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      The relation between Eigenfactor, audience factor, and influence weight

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          Abstract

          We present a theoretical and empirical analysis of a number of bibliometric indicators of journal performance. We focus on three indicators in particular, namely the Eigenfactor indicator, the audience factor, and the influence weight indicator. Our main finding is that the last two indicators can be regarded as a kind of special cases of the first indicator. We also find that the three indicators can be nicely characterized in terms of two properties. We refer to these properties as the property of insensitivity to field differences and the property of insensitivity to insignificant journals. The empirical results that we present illustrate our theoretical findings. We also show empirically that the differences between various indicators of journal performance are quite substantial.

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          Most cited references14

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          Citation Analysis as a Tool in Journal Evaluation: Journals can be ranked by frequency and impact of citations for science policy studies

          R Garfield (1972)
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            A Hirsch-type index for journals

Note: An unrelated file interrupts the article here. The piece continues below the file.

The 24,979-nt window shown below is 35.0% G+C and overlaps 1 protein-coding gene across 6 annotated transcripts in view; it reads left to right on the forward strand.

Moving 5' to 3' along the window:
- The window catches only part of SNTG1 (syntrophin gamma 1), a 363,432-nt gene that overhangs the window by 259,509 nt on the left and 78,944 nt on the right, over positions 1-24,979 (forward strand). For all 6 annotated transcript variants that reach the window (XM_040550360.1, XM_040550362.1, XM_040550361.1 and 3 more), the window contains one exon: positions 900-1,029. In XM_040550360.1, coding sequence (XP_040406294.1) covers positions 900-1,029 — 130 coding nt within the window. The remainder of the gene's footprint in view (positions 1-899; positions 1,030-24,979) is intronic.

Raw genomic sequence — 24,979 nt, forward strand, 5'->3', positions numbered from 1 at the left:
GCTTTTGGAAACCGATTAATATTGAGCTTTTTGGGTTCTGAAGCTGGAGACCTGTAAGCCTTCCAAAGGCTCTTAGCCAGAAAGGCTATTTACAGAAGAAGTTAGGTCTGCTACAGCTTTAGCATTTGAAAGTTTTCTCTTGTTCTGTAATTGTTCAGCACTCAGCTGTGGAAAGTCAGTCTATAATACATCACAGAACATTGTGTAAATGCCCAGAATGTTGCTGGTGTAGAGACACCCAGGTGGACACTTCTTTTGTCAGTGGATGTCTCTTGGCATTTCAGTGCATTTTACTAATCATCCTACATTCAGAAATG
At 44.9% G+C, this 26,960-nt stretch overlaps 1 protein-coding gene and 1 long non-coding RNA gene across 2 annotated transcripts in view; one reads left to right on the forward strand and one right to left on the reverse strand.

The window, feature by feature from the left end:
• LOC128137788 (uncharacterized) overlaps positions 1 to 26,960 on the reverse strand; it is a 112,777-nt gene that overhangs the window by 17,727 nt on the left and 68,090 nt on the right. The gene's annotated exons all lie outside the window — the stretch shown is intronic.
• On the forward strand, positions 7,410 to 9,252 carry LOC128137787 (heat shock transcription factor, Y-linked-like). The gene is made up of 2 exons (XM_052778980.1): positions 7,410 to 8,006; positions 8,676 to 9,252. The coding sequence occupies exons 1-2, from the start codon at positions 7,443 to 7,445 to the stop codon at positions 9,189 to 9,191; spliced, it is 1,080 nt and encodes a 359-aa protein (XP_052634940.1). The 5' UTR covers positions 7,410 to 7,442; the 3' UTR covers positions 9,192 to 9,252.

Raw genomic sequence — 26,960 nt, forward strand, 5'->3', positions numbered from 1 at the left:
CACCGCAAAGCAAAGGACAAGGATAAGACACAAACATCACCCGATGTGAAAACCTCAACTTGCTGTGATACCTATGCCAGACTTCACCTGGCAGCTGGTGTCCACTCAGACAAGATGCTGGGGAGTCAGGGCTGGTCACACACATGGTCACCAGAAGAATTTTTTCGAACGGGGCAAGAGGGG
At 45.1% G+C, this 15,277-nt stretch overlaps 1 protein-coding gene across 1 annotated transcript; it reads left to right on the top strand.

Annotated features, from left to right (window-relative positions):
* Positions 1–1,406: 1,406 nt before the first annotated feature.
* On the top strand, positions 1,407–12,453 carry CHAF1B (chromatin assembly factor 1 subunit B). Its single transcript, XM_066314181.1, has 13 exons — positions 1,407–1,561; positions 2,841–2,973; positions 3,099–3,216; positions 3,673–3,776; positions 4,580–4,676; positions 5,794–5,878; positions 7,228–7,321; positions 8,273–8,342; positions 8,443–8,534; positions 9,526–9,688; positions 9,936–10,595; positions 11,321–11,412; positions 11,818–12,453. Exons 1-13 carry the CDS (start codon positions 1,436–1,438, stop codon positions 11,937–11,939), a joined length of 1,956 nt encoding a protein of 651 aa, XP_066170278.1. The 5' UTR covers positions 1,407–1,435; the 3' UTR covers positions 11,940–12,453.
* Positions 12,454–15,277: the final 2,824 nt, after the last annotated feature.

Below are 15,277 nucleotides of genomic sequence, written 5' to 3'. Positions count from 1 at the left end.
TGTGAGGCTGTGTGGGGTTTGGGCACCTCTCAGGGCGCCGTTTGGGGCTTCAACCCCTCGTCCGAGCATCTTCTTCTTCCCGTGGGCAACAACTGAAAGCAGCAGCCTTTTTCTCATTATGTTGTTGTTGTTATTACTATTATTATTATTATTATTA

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              A Principal Component Analysis of 39 Scientific Impact Measures

              Background The impact of scientific publications has traditionally been expressed in terms of citation counts. However, scientific activity has moved online over the past decade. To better capture scientific impact in the digital era, a variety of new impact measures has been proposed on the basis of social network analysis and usage log data. Here we investigate how these new measures relate to each other, and how accurately and completely they express scientific impact. Methodology We performed a principal component analysis of the rankings produced by 39 existing and proposed measures of scholarly impact that were calculated on the basis of both citation and usage log data. Conclusions Our results indicate that the notion of scientific impact is a multi-dimensional construct that can not be adequately measured by any single indicator, although some measures are more suitable than others. The commonly used citation Impact Factor is not positioned at the core of this construct, but at its periphery, and should thus be used with caution.
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                Author and article information

                Journal
                10 March 2010
                Article
                1003.2198
                2fb251a7-e0e3-41ef-bdea-3860729c1d53

                http://arxiv.org/licenses/nonexclusive-distrib/1.0/

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                cs.DL physics.soc-ph

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